(a film review by Mark R. Leeper)

CAPSULE: Apparently-autistic and flighty Claire is considered the "nut" of the neighborhood, even when she goes around delivering her baked muffins to near-strangers. Now she gets to see some of the rest of the world. A trip to a store with her pastor's daughter turns into an extended road trip when the two personalities clash. Both women will learn about family secrets and will gain an appreciation for each other. The plot is rather generic and familiar but there are moments good humor and, yes, clarity. Stev Elam directs a script by Christian Lloyd and Kristin Wallace. Rating: high +1 (-4 to +4) or 6/10

Claire (played by Kristin Wallace, who co-authored) is in her mid- twenties and is the pariah of most of her neighborhood. She is obsessively merry as she flits around on the street, but where she goes disasters seem to follow. Nearly everyone she knows shuns her presence. And just as cheerful as Claire is, so is Claire's mother Henrietta (Saxon Trainor) dour. The mother thinks of little but danger and of her own fears. Then there is Danielle (Lyndsy Fonseca), the daughter of Claire's minister, Pastor Paul (Mackenzie Astin). She has some sympathy for Claire, but is uninterested in a deep friendship.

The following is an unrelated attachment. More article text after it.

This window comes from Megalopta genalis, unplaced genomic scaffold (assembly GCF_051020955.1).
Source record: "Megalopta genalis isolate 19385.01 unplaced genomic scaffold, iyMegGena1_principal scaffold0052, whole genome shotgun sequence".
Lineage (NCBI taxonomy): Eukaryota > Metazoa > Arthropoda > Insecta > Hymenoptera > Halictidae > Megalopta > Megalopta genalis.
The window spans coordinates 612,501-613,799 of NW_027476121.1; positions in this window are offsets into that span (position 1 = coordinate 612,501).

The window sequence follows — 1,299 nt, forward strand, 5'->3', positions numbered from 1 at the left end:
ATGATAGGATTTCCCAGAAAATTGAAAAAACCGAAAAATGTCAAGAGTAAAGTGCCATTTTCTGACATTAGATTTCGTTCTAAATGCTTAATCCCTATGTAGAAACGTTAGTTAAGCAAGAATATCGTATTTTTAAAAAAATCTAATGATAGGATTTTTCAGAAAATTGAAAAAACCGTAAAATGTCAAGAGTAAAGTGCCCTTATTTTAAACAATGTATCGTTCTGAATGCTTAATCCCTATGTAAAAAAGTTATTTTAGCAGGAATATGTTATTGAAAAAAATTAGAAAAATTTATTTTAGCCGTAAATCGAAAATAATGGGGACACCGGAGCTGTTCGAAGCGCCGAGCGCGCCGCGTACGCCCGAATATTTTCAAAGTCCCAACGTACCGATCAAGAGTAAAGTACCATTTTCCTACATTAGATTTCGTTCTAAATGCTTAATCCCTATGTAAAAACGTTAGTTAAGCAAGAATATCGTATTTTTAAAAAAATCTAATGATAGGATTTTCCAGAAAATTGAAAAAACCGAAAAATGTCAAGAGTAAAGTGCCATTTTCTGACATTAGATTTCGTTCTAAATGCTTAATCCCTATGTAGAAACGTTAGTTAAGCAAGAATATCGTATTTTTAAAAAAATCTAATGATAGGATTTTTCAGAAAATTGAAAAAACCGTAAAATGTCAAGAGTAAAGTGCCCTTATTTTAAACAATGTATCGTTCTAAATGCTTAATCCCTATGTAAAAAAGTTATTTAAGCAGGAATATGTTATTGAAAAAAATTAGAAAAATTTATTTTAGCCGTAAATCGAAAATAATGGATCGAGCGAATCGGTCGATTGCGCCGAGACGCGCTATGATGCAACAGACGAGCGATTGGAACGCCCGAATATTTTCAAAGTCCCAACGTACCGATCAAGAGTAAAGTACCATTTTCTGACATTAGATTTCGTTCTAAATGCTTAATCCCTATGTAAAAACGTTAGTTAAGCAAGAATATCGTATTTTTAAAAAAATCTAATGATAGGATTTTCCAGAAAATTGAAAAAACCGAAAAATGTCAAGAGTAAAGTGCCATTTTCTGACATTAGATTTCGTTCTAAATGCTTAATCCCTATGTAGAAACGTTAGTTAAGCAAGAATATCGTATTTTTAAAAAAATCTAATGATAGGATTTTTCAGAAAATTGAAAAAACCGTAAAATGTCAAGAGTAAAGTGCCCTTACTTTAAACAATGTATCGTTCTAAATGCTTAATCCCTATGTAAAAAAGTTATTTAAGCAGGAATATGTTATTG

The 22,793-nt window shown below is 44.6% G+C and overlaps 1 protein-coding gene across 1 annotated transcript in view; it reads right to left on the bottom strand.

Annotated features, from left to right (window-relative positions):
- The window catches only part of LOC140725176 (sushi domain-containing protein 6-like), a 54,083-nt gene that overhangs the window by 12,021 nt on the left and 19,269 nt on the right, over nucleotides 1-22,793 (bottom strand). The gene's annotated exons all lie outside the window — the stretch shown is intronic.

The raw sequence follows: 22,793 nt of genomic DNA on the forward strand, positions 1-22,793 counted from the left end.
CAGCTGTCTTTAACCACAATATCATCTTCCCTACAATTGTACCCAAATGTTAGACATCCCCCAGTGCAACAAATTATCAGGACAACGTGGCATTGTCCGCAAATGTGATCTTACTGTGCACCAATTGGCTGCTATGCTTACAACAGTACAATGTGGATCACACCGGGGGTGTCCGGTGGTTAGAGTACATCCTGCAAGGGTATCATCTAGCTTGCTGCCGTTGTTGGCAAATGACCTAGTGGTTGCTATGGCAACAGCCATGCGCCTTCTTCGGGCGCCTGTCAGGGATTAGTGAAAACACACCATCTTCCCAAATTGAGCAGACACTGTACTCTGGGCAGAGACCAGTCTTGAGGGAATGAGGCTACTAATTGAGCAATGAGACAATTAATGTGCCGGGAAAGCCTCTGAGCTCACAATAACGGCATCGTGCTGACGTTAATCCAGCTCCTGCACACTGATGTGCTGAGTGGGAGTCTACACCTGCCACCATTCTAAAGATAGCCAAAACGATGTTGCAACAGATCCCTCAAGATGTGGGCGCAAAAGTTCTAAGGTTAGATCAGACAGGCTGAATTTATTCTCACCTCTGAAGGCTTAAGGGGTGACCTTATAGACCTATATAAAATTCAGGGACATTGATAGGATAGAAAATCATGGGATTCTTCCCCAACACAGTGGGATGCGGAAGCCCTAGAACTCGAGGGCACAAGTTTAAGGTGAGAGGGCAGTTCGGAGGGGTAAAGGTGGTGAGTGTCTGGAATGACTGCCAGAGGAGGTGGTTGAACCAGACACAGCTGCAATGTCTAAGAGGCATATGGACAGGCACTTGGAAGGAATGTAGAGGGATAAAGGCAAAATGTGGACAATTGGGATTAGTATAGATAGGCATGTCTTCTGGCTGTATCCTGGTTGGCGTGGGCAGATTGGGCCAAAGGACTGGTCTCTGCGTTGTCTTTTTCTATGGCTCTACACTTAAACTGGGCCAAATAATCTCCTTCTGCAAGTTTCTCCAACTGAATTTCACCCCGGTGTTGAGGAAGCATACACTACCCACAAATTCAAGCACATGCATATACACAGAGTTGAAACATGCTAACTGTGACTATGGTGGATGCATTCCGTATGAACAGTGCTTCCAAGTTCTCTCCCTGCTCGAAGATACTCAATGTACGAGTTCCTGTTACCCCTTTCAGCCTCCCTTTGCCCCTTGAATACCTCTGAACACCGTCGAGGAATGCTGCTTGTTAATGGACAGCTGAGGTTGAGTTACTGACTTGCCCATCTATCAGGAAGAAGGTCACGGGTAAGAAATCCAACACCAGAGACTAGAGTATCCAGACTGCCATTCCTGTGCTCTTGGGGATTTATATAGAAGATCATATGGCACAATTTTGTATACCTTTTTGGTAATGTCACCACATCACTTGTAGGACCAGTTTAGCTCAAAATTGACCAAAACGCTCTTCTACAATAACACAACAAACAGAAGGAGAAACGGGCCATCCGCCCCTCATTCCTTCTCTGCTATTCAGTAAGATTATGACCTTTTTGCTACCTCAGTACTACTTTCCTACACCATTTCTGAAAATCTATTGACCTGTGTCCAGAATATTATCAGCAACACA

As she often seems to be, Claire is at the wrong place at the wrong time resulting in a hit-and-run driver causing the destruction of Danielle's Super 8 camera. Somehow Danielle accepts the blame that should have gone to the driver. The two women agree to go to a nearby town to replace the camera. Instead their trip turns into an unexpectedly long and emotional drive of mutual and self- discovery.

Claire lives in a Twilight-Zone-ish world in which nearly everyone seems to be just a bit off-kilter. Claire is considered strange, but there is enough bizarre in the town to go around. Every male her age Claire meets seems obsessed with his own sex kinks. One exception, however, is Trevor (A. J. Rauth) whose only eccentricity is playing a ukulele in a restroom. Trevor complicates Claire's relationship with Danielle.

The characters' behaviors are strange, but are not really consistent. Henrietta is debilitated by her fear of the outside world, but later seems to function in it reasonably well. Inconsistent behavioral quirks seem dropped on the characters at random. The story is about as predictable as what day of the week tomorrow will be. The script strives to leave the viewer feeling good, but not in a particularly believable way. This is a film that relies heavily on a suspension of disbelief in the characters. And perhaps we have had enough films in which psychological problems are considered cute and funny. I rate moments of clarity a high +1 on the -4 to +4 scale or 6/10. MOMENTS OF CLARITY will have its US release on March 30, 2016.

Film Credits:

					Mark R. Leeper
					Copyright 2016 Mark R. Leeper